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For Mac security, communication is key

Apple's operating system has seen fewer bugs than Windows, but some say a recent flaw shows the tight-lipped company must communicate better on security and move faster to fix holes.

When it comes to security, Apple Computer's report card reads like that of a gifted child: high marks for achievement, but needs to communicate better with others.

In general, the Mac operating system has seen far fewer bugs than its Windows counterpart. But some say a recent vulnerability demonstrates that the notoriously tight-lipped company must communicate more openly on security issues and move more quickly when it comes to plugging holes.


What's new:
After three years of avoiding viruses, Mac OS X has had its first case of the sniffles.

Bottom line:
Apple has a strong security record, evidenced by its virtually virus-free record, but some say the company needs to be better about communicating with customers and security researchers.

For more info:
Track the players

"I think there's room for improvement with their response speed on problems with their own code," said Chris Adams, a Mac user and system administrator for San Diego's Salk Institute for Biological Studies, a research center that's played a part in training five Nobel Prize-winning scientists. "The general pattern is complete silence for months and then a terse announcement when the update is released."

Adams said Apple has done a pretty good job of updating the operating system to fill holes found in various Unix components. But what is needed, Adams and others contend, is more dialogue about what the company is doing with regard to security.

"At the very least, they need to communicate with the people who report these problems, so it's obvious that work is happening," Adams said in an e-mail interview. "Depending on the problem, it may also be a good idea to announce a workaround if a fix won't be available quickly."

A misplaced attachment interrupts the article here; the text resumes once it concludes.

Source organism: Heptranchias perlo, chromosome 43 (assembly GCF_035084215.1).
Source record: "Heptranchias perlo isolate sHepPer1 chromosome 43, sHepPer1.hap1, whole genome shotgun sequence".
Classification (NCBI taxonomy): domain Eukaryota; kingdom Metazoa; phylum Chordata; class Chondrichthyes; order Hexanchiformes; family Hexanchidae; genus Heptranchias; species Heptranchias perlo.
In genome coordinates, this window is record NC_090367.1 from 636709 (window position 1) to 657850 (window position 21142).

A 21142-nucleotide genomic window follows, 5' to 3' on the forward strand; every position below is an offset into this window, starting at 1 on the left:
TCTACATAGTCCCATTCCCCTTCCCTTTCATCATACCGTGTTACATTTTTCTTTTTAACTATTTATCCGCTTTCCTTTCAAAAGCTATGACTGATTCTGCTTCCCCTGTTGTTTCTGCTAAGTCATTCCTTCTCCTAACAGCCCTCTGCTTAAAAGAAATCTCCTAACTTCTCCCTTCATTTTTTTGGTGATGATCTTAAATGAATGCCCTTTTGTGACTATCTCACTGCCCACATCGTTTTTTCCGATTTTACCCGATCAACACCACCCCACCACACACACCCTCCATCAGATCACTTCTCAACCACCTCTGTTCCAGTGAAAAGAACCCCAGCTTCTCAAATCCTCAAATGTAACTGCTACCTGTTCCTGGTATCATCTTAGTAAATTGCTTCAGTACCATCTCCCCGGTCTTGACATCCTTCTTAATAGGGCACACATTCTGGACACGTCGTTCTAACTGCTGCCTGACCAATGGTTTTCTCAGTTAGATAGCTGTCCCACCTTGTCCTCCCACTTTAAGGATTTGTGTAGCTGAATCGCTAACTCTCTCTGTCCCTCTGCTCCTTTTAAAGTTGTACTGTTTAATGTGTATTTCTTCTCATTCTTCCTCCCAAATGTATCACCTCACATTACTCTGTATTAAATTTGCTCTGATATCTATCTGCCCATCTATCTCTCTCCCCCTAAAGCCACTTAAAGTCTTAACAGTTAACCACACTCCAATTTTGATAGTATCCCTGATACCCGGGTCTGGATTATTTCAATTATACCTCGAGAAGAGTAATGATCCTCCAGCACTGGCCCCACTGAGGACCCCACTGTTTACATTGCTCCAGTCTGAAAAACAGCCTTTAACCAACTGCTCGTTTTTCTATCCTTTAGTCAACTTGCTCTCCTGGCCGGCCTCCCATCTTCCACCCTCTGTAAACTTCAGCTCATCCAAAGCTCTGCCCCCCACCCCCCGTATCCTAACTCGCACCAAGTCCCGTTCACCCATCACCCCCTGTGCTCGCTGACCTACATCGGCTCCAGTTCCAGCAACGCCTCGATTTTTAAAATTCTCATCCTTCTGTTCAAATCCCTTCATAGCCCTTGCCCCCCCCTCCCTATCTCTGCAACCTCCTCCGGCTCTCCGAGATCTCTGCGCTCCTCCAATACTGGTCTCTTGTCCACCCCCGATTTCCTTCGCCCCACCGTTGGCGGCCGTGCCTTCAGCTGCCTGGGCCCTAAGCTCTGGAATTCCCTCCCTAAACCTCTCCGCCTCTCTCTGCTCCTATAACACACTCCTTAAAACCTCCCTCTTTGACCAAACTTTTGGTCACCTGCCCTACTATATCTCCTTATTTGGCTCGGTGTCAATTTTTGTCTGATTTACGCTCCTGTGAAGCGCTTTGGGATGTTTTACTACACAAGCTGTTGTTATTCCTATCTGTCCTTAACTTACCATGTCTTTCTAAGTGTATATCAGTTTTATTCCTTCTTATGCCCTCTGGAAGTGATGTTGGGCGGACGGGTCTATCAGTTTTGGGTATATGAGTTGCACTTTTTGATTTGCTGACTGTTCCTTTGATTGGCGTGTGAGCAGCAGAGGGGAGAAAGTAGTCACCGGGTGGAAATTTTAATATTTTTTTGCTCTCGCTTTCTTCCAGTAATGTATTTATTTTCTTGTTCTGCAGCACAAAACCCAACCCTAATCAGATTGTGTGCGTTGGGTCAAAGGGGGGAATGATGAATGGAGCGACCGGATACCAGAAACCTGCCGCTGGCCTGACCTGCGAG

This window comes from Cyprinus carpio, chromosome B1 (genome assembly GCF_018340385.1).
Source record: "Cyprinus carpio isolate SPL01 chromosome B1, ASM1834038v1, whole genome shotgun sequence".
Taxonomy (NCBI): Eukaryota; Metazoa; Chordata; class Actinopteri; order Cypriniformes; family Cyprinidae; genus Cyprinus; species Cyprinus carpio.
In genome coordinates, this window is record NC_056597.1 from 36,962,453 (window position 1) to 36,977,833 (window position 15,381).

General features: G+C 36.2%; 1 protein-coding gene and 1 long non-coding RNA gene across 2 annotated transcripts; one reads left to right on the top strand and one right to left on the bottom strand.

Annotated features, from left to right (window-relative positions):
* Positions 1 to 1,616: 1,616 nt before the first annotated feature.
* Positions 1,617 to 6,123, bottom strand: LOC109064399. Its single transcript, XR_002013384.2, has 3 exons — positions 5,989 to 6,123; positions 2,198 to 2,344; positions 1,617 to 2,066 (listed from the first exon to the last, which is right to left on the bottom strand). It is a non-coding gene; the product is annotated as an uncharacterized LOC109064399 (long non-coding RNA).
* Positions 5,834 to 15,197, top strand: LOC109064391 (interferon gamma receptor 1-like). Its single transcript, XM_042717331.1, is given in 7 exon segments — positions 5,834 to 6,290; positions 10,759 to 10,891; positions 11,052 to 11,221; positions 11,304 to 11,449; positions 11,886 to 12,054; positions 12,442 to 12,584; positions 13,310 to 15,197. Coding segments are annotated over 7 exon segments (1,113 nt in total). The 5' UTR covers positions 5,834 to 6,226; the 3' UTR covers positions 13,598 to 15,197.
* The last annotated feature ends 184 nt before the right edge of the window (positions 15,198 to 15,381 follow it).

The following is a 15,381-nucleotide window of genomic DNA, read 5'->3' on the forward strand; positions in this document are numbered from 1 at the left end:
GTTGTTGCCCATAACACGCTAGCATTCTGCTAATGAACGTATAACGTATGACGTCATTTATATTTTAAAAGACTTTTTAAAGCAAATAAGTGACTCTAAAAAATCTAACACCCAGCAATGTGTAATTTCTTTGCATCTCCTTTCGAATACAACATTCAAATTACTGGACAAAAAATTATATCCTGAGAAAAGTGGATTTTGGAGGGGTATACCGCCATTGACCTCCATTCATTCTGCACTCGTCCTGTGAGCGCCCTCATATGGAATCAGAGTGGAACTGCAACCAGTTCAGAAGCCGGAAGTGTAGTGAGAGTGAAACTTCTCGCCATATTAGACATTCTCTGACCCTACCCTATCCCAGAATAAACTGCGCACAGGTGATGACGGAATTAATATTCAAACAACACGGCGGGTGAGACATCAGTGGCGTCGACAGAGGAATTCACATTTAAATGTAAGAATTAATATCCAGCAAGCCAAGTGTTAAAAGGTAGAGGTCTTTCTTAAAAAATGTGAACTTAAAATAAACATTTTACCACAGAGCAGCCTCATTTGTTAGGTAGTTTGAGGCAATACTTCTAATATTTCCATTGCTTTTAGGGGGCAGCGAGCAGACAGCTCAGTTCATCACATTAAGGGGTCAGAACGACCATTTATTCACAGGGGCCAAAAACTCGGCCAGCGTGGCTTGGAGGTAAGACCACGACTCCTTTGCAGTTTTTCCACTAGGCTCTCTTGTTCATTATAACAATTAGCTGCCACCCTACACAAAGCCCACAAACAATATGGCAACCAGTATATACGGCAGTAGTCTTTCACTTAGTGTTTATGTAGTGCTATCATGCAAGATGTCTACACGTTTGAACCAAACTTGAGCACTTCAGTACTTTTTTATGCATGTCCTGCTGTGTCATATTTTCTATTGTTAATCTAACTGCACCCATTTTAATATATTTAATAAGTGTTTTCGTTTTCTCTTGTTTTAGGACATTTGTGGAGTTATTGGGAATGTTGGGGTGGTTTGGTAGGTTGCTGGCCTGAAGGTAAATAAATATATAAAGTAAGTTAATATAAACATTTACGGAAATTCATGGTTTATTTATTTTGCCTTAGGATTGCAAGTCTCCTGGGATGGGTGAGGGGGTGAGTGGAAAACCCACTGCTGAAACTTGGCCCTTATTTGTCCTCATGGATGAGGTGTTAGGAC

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The issue of Apple's communication with the security industry came to the forefront last month. Researchers went public with a combination of vulnerabilities that, if exploited, could allow a Mac to be taken over by hackers. One of the researchers involved, a coder known as "lixlpixel," said he privately notified Apple of a problem in February but went public with his findings in May after not hearing back from the company.

Apple Senior Vice President Phil Schiller said the Mac's security is good and noted that the company is under more scrutiny now that the Mac is facing what he described as the first critical vulnerability since the release of Mac OS X three years ago.

According to Schiller, there was more to the critical issue Apple wound up addressing in May than just the flaw reported to the company several months earlier.

"What was learned in February was only a small piece of the picture and didn't present as great a threat," Schiller said. "The complete picture of this current threat has actually been very recent."

Beat of a different drum
Although the tech industry has guidelines that call for researchers to notify vendors of threats and then wait at least 30 days before going public, Schiller said Apple uses its own process to decide when to issue a patch, a process that takes into account Apple's assessment of the threat posed by the vulnerability.